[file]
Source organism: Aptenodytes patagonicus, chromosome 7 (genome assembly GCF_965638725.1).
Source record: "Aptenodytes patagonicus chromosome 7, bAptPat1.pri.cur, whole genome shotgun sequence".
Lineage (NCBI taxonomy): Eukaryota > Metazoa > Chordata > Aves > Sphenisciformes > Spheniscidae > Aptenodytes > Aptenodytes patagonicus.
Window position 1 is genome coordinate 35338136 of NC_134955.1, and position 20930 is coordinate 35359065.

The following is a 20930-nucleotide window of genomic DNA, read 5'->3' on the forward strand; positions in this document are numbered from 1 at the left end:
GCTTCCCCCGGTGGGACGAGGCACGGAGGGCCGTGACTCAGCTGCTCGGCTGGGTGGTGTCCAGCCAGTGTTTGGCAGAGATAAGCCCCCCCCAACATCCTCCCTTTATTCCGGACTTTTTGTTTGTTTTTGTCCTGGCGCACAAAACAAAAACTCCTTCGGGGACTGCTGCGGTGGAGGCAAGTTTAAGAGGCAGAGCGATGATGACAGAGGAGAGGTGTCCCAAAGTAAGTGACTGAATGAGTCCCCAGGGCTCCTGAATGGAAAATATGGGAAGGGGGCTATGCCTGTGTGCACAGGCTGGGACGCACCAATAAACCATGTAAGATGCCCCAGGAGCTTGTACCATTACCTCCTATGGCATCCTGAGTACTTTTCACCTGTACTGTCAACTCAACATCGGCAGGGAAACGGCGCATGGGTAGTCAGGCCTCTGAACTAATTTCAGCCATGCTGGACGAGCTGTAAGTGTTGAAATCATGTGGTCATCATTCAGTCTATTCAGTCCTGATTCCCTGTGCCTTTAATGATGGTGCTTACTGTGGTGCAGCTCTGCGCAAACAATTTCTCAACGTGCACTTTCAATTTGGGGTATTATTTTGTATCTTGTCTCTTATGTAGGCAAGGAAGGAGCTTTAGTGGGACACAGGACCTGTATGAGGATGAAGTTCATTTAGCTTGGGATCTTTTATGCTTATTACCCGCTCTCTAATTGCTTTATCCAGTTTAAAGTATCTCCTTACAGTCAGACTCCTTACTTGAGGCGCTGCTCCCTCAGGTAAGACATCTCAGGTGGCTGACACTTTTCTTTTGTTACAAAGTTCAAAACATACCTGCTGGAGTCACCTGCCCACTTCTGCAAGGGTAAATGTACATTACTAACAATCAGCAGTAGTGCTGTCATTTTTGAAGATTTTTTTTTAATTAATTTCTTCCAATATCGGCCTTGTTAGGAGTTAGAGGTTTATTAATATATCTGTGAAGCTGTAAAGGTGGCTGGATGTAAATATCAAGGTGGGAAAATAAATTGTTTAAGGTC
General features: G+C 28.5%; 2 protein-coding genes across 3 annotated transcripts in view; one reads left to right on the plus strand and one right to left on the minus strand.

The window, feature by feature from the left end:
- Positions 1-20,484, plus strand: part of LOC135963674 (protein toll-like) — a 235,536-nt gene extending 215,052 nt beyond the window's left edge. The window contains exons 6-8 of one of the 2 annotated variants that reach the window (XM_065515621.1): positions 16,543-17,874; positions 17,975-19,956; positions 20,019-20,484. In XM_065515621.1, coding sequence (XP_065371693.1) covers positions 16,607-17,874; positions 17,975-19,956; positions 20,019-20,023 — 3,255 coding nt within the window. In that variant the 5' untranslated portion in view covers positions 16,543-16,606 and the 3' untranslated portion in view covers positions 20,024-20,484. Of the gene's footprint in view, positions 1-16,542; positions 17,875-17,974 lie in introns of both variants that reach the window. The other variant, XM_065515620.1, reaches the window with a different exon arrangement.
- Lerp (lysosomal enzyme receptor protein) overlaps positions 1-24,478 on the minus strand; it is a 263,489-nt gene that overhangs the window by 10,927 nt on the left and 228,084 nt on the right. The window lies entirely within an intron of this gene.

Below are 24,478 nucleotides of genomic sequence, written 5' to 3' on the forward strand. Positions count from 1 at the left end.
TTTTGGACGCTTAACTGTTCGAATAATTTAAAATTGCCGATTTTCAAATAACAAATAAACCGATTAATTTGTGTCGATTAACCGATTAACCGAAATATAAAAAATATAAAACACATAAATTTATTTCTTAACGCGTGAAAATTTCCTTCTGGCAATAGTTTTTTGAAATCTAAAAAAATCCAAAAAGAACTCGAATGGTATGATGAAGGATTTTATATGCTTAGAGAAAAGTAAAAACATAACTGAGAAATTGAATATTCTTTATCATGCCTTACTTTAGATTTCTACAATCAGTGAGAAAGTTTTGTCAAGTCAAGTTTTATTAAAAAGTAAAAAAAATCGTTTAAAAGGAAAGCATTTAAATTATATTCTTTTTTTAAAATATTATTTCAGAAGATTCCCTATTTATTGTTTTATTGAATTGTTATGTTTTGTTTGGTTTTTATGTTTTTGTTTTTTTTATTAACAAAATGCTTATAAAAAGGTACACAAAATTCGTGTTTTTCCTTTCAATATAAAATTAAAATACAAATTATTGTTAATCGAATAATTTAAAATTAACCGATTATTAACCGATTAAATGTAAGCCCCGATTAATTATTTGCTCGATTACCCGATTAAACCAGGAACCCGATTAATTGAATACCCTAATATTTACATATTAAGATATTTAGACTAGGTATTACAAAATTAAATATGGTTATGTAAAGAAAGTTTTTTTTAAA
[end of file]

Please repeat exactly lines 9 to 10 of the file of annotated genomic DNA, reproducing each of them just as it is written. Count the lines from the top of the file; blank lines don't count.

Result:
- Positions 1-20,484, plus strand: part of LOC135963674 (protein toll-like) — a 235,536-nt gene extending 215,052 nt beyond the window's left edge. The window contains exons 6-8 of one of the 2 annotated variants that reach the window (XM_065515621.1): positions 16,543-17,874; positions 17,975-19,956; positions 20,019-20,484. In XM_065515621.1, coding sequence (XP_065371693.1) covers positions 16,607-17,874; positions 17,975-19,956; positions 20,019-20,023 — 3,255 coding nt within the window. In that variant the 5' untranslated portion in view covers positions 16,543-16,606 and the 3' untranslated portion in view covers positions 20,024-20,484. Of the gene's footprint in view, positions 1-16,542; positions 17,875-17,974 lie in introns of both variants that reach the window. The other variant, XM_065515620.1, reaches the window with a different exon arrangement.
- Lerp (lysosomal enzyme receptor protein) overlaps positions 1-24,478 on the minus strand; it is a 263,489-nt gene that overhangs the window by 10,927 nt on the left and 228,084 nt on the right. The window lies entirely within an intron of this gene.